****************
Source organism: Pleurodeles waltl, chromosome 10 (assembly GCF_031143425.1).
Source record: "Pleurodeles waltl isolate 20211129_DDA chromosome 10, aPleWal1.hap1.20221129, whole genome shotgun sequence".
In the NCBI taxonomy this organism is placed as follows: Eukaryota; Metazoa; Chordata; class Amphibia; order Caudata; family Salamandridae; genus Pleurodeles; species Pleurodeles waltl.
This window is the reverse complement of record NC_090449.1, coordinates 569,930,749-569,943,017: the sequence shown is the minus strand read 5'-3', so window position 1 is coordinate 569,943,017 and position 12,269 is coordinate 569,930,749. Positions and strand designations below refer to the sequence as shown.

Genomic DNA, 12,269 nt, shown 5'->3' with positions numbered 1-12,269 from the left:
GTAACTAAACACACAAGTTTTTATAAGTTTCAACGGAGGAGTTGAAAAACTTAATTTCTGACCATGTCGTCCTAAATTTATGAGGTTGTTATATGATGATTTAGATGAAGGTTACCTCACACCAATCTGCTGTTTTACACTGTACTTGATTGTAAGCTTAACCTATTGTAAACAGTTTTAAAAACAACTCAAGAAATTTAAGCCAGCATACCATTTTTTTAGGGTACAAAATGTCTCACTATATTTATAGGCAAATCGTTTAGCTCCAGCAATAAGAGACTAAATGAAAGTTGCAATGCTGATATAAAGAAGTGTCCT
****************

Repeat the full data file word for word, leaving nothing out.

Source organism: Pleurodeles waltl, chromosome 10 (assembly GCF_031143425.1).
Source record: "Pleurodeles waltl isolate 20211129_DDA chromosome 10, aPleWal1.hap1.20221129, whole genome shotgun sequence".
In the NCBI taxonomy this organism is placed as follows: Eukaryota; Metazoa; Chordata; class Amphibia; order Caudata; family Salamandridae; genus Pleurodeles; species Pleurodeles waltl.
This window is the reverse complement of record NC_090449.1, coordinates 569,930,749-569,943,017: the sequence shown is the minus strand read 5'-3', so window position 1 is coordinate 569,943,017 and position 12,269 is coordinate 569,930,749. Positions and strand designations below refer to the sequence as shown.

Genomic DNA, 12,269 nt, shown 5'->3' with positions numbered 1-12,269 from the left:
GTAACTAAACACACAAGTTTTTATAAGTTTCAACGGAGGAGTTGAAAAACTTAATTTCTGACCATGTCGTCCTAAATTTATGAGGTTGTTATATGATGATTTAGATGAAGGTTACCTCACACCAATCTGCTGTTTTACACTGTACTTGATTGTAAGCTTAACCTATTGTAAACAGTTTTAAAAACAACTCAAGAAATTTAAGCCAGCATACCATTTTTTTAGGGTACAAAATGTCTCACTATATTTATAGGCAAATCGTTTAGCTCCAGCAATAAGAGACTAAATGAAAGTTGCAATGCTGATATAAAGAAGTGTCCT